Shopping with a small business can give consumers a sense of pride. When you buy from a local mom-and-pop shop, you are helping real people succeed in their dreams of running a business. Whether you are acquiring a service from a boutique agency, getting hard cider from your local cidery, or shopping at your farmer’s market, you are helping small businesses become the backbone of your community. 

What most people do not realize is the number of hoops small business owners have to jump through just to stay open, or to even start their own business. All of the hoops are set by the local government, depending on the city or state you are in. Thinking about starting a small business of your own? With Small Business Week occurring last week, let’s take a look at the importance of government relations in small businesses.

Network With Government Officials

For starters, you will need to talk with government officials if you want to open up a business, as they lay out the regulations and guidelines needed for all businesses in the area. Having a relationship with your local government and its elected officials can prove to be useful when it comes to promoting your business, as they will introduce you to other businesses in the area. Also, if you are generating revenue and creating new jobs within their district, who wouldn’t want to meet with a new business? Think of it as a networking opportunity, and who knows, maybe you will get a new customer!

Join a Chamber of Commerce

Getting involved in a chamber of commerce will almost certainly boost your relationship with the government, and it will help all government officials become familiar with your business. For example, John Behrens, the owner of Farmhaus Cider Co., is a member of the Hudsonville Chamber of Commerce. Not only does he get to network with various government officials, but he is also getting the word out about his small business. The Hudsonville Chamber of Commerce even hosted a meet-up at Farmhaus, thus bringing in more revenue while also talking city business.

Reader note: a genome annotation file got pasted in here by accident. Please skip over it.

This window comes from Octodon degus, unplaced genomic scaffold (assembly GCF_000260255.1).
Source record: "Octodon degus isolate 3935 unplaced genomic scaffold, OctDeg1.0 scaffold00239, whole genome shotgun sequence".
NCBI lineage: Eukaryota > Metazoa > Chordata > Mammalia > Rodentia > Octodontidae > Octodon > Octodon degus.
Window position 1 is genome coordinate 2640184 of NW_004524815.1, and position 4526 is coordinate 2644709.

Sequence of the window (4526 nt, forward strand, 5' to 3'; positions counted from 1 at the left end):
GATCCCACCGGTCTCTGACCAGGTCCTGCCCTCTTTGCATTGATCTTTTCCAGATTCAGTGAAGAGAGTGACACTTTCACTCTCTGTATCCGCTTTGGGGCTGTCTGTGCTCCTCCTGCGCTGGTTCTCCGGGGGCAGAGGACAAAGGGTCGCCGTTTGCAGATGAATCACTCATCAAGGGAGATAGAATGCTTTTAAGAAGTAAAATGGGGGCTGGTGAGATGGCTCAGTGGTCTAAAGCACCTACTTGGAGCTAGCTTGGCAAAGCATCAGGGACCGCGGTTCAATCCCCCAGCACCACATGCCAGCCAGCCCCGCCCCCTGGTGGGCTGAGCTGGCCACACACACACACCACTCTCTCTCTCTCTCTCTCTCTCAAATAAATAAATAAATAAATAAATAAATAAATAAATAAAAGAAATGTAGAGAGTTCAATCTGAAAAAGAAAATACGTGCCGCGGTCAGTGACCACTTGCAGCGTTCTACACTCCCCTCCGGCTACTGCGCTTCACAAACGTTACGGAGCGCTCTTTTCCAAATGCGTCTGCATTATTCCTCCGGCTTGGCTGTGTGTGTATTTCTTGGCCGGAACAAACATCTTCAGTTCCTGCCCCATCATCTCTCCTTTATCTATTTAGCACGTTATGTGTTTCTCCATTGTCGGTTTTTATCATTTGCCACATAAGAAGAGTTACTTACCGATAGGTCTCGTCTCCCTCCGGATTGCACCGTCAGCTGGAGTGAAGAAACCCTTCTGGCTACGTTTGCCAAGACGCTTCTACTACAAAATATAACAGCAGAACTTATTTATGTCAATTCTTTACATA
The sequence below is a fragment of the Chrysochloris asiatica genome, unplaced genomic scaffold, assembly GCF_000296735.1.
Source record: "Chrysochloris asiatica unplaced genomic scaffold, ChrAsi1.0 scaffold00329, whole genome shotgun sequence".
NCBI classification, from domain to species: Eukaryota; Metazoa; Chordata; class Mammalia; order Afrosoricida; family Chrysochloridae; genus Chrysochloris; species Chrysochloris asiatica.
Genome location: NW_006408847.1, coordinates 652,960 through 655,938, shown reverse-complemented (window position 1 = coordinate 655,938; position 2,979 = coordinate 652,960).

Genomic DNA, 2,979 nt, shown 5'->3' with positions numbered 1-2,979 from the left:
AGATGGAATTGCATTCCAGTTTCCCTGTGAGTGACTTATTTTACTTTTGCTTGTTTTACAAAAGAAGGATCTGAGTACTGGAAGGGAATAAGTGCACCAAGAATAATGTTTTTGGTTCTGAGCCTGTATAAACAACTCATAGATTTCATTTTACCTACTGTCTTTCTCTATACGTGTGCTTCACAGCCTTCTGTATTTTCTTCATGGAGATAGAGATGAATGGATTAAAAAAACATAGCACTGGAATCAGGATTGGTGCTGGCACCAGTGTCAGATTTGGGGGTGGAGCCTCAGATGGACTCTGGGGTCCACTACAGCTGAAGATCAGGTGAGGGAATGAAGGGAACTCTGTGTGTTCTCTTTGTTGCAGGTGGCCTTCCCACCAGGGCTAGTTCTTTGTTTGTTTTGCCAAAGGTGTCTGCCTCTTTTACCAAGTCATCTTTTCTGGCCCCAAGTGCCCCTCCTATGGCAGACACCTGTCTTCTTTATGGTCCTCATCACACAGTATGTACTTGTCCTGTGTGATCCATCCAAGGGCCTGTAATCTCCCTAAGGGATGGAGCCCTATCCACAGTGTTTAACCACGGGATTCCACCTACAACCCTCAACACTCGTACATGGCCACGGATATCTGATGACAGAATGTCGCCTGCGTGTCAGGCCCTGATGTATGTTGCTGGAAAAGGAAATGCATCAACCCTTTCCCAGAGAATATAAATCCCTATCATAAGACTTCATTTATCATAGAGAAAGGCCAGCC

At the end of the day, having some form of government relations will benefit you and your small business in the long run. While it won’t give you any special treatment, taking the time to get to know your government officials and seeing how you can better your business goes a long way. Officials can certainly be a resource to help you improve your business. As mentioned before, a small business brings in revenue and new jobs to the area, and during the COVID-19 recovery, that will benefit you, the official, your business, and the community at large. I used to intern at Farmhaus Cider Co., and seeing the number of guidelines they have to follow as the only bar in Blendon Township, it made me realize how much these owners have to go through to achieve their dreams.

While Small Business Week was last week, make sure you shop at your local store and tell them thank you for serving your community this week.

About the Author:

Stephen Szymanski is a fifth-year senior at Grand Valley State University. He is the Community Outreach Coordinator at GrandPR, GVSU’s student-run integrated communications firm, and Marketing Specialist at RED66 Marketing LLC. He is looking forward to continuing his focus areas of community relations, crisis communications, and government relations post-graduation.